More Reasons Why Being Deaf Sucks/Rocks – Resolution: Week 50

This week’s album is Jazzyfatnastees’ The Once and Future. And to anyone who thinks that Scott Storch is a talentless bag of douche, you need to listen to this album. And anyone who thinks that Dr. Dre isn’t evil incarnate who absolutely corrupts and taints anyone associated with him, they also need to listen to this album.

Now, I’m not really an R&B type of dude. I usually find the modern variety, at its best, trite, and, at its worst, vomit-inducing, with most stuff landing somewhere in the middle, right around “please switch the bloody channel.” So this album was a hard sell for me.

Basically, I picked it up because of the affiliation to The Roots. The Jazzyfatnastees provided a lot of back up vocals on late-’90s releases from The Roots and the rap group executive produced the album. So, worst-case scenario, I’d be promoting a brand that I liked.

Of course, the album made its way to the wayside because of the lack of a song that I would fit on one of my “chill” mixes for when the ladies came over. And I’m sure that similar lack of a hit single doomed the album with low sales. I didn’t give the album its due, and you probably didn’t know it existed.

As for the album itself, it’s pretty much a laid-back affair, as you’d expect from an album with The Roots’ fingerprints all over it. It’s chill and mellow and just a degree off from being “neo-soul”, which was the craze at the time. That might have to do with neither member of the group having a particularly powerful voice. The vocal presence is slightly more commanding than Janet Jackson, if that puts things in perspective.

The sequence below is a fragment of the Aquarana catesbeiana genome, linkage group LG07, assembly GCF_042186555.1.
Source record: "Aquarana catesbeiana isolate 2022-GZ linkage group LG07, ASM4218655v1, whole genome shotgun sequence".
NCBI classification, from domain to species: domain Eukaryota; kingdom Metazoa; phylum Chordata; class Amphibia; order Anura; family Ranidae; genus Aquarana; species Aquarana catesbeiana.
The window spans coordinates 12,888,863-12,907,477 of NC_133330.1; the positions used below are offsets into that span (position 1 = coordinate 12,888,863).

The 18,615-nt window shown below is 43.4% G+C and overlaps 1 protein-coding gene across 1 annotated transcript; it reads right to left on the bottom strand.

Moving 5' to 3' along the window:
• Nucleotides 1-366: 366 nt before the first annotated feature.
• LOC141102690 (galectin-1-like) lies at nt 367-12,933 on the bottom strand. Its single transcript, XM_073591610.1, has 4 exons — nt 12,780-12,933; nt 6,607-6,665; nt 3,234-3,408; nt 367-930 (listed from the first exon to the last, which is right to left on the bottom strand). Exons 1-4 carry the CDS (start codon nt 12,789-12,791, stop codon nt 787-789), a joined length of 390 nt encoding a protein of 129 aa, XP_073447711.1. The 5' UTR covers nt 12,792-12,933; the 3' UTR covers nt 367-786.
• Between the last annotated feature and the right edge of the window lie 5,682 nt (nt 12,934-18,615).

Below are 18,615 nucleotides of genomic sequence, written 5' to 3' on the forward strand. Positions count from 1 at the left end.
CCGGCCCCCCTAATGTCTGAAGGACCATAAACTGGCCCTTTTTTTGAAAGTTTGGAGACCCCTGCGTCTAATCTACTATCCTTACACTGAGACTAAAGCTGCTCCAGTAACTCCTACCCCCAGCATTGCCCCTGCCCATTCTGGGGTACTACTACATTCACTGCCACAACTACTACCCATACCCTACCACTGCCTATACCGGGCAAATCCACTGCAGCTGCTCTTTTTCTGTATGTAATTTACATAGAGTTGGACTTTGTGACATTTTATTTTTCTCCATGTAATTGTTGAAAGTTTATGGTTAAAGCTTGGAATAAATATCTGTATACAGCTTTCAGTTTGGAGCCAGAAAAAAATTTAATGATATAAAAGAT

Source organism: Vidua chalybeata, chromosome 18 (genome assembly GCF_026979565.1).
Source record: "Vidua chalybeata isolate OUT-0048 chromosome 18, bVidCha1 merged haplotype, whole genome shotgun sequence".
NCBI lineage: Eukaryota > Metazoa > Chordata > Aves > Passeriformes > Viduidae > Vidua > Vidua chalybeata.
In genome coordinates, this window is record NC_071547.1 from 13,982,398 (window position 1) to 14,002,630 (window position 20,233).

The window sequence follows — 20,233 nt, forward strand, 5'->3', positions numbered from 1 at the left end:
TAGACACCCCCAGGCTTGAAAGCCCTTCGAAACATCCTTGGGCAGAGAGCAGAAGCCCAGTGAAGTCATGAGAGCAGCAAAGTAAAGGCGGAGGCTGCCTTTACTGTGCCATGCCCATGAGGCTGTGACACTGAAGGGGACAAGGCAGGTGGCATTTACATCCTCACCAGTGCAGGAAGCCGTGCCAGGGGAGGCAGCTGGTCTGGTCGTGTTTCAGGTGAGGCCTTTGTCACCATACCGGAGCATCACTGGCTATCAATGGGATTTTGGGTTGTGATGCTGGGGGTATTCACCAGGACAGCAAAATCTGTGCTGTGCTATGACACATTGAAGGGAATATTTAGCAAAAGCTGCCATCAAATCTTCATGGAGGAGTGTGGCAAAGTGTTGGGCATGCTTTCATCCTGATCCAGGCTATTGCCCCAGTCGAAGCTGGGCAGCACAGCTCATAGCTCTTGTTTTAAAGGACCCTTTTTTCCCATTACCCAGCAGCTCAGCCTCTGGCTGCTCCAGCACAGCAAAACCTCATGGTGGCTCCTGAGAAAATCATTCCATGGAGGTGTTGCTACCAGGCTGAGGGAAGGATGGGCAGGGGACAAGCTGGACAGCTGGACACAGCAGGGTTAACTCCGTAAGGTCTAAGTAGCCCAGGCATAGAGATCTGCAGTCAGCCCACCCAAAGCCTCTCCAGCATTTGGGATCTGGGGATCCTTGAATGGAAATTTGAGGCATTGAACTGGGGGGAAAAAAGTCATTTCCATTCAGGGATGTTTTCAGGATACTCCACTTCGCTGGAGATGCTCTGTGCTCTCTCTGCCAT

But that laid-back vibe hurts the album, too, because nothing really stands out. Everything is mellow—almost too mellow. This is definitely an album you put on when you’re having a get-together with friends and you need some background music; something non-offensive that won’t distract from the conversation.

But back to Scott Storch, he produced (or co-produced) eight of the album’s ten tracks, three of those with ?uestlove. And as I said, the production is low-key. Scott Storch isn’t a completely bad guy, despite the public persona that he’s adopted recently.

Of course, this album came out in 1999, which means it was done before Storch hooked up with Dr. Dre, so that would kind of make Scott Storch like Anakin Skywalker with Dr. Dre being the Emperor. Of course, that would make ?uestlove Obi Won, and Black Thought Mace Windu. Naturally Hub is Yoda and Kamal could probably fit the Luke role, sorta.

Anyway, if you take anything away from this, it’s that this album should be owned by everyone if only as a testament to Scott Storch before he became completely tainted.